Agrarian Culture and Economy
page covers a distance of about 25km (15 miles). The journey tells a lot of
the nuts and bolts agricultural and rural story of Cuba. What it misses nuts and
bolts is the
hundreds of greetings and dozen of conversation that were also part of the
experience. And, as multifaceted and thorough as it was, if we did it again
on another day, and especially in another seasons, we would come away with a
wealth of additional impressions and knowledge.
Just in this first picture we see a classic bohio (house), bananas and beans and other crops and a variety of vegetation.
|One characteristic of homes in Pinar del Rio is color and gardens. Most rural houses have a covered porch with two large rocking chairs. It is a bit of a surprise when they don't. Most house also have electricity, piped water, and solid floors.|
One of the first commodities we pointed out was coffee and coffee dry in
yards and along the road, but there is no pictures of it along this section.
Perhaps because it was too common. Coffee is the primary cash crop in some
communities, especially those more in the hills. It is often grown right around
the house. A fine Arabica varietal is cultivated here. Most of it is shade grown
so is mixed in with a canopy of other trees and can be hard to spot. The harvest
season is from July to February. As an agricultural crop, it is second only to
tobacco in this district. Coffee is grown in all of the mountain regions of
It only became legal to export Cuban coffee to the USA in 2016. This should lead to a surge in demand, which should lead to new planting. It take about five years for a coffee plant to mature so it should be a sellers market for a few years.
|A young mango orchard (left). They are generally ripe in the spring. The mango is an excellent nutritional source, containing many vitamins, minerals, and antioxidants, as well as enzymes such as magneferin and lactase which aid in digestion and intestinal health.|
|Like much of the topical world, cassava (English) or manioc (French) is grown and eaten in Cuba (right). The Spanish name is yucca. It is favored because it yields a large amount of carbohydrate per area cultivated, can be left in the ground for years and harvested when alternatives are not available. There are several very delicious Cuban of yucca, all of which seem to feature a generous amount of garlic sauce.|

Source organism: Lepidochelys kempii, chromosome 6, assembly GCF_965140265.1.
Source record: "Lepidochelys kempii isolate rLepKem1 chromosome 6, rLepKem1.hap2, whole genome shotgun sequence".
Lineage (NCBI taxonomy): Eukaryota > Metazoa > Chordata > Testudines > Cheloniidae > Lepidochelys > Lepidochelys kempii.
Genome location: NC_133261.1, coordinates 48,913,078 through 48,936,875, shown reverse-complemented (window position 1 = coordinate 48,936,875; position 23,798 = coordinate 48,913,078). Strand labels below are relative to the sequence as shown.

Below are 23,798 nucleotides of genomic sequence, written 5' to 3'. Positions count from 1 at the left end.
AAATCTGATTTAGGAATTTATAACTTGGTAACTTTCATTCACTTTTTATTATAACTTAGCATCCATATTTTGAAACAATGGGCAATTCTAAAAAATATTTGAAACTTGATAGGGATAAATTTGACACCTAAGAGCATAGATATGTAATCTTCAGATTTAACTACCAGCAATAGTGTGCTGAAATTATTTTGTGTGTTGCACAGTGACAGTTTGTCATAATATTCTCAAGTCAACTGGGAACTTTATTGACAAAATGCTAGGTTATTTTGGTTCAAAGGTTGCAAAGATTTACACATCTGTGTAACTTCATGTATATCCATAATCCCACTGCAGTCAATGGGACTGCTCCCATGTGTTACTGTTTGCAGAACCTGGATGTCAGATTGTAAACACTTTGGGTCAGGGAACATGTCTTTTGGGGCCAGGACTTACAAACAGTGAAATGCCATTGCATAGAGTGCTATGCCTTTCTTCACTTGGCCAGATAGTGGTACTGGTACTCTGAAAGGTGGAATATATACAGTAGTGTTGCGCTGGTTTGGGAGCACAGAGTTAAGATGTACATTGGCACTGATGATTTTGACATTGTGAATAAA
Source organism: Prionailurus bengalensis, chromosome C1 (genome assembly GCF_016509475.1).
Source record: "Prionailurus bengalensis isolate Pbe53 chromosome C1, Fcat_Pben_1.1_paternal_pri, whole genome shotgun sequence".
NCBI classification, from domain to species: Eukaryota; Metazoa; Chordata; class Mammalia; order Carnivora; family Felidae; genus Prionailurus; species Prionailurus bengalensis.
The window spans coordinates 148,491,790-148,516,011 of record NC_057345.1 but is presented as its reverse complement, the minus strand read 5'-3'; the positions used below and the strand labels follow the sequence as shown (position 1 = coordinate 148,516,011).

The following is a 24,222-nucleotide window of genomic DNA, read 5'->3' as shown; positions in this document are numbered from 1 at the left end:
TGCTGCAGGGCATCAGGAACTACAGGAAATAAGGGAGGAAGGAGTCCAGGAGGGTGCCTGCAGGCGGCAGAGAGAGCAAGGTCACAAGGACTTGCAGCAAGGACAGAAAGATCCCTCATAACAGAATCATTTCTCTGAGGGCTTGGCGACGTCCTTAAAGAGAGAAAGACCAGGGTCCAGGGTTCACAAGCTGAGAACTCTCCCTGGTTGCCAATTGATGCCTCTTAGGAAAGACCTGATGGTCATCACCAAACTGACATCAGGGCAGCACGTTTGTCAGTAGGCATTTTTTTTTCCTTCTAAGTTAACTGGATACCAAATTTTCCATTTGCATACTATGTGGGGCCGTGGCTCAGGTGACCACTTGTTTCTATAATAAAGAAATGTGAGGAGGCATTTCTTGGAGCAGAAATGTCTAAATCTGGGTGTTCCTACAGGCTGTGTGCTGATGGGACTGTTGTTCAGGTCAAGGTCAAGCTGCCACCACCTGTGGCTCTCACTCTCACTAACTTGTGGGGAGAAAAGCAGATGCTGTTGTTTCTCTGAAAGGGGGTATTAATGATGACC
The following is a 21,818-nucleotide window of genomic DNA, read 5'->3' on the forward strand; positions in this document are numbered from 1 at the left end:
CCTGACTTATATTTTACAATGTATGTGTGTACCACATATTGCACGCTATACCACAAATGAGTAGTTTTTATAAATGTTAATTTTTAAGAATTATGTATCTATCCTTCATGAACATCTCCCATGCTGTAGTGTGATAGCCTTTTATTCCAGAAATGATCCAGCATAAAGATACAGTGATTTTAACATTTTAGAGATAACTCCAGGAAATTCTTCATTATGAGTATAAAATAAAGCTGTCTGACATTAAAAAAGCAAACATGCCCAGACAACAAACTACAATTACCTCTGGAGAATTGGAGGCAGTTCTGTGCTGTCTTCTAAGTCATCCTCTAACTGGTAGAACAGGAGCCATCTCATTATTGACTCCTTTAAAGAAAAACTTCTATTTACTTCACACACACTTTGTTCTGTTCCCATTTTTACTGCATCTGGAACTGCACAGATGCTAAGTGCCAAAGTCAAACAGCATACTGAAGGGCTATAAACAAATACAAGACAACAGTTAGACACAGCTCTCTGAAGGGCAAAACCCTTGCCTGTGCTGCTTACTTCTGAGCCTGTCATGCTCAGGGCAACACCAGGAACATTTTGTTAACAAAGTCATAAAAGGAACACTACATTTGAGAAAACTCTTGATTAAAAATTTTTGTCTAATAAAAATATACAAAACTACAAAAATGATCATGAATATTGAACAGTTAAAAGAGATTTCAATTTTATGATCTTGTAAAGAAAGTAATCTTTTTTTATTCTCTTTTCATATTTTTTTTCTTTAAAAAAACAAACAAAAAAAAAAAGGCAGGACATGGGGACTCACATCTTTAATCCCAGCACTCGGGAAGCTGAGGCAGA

|Turkeys are a north American bird, and chickens were domesticated in Asia. Both can be found in Cuba. Turkey (left) is rarely on restaurant menus. But chicken is at least, if not more common than pork. These chickens were free range, but large numbers of chickens are raised by agro-industry in large complexes of chicken houses. Cuba also imported $147.5 million worth of chicken from the USA in 2014 -- over 300 million kg.|
|Rice and beans are a mainstay of the Cuban diet. Worldwide, rice provides more than one fifth of the calories consumed by humans. Rice cultivation is well-suited to countries and regions with low labor costs and high rainfall, as it is very labor-intensive to cultivate and requires plenty of water for cultivation. Mechanical harvesters are few and far between in Western Cuba.|
|This is a common style of sign in rural Pinar del Rio. ANAP is the Asociación Nacional de Agricultores Pequeños (National Association of Small-holder Farmers). CCS (Cooperativas de Créditos y Servicios) is an ANAP program. The black lettering at the top is the name of the community, and the lettering at the bottom is the district. ANAP was formed in 1961 and its membership was limited to farmers whose land holdings were less than 67 hectares. The government supported ANAP by providing interest-free loans to its members. In 1977, ANAP supported the gradual transformation of the private sector. Individual farmers were encouraged to voluntarily join production co-operatives. By 1987, co-operative farms were accounting for 63% of private land holdings nationally. Altogether 1,400 co-operative farms had 68,000 co-operative members. These numbers have since grown considerably. In 2007, ANAP members produce 52% of the vegetables, 67% of the corn, and 85% of the tobacco grown in Cuba.|
the time of the revolution to the first decade of the century, Cuba lost
more than two-thirds of its cattle population. Beef are still quite
rare but can be found in the market. But there seems to have been more
success at reversing Cuba's legendary milk shortage. Dairy products (milk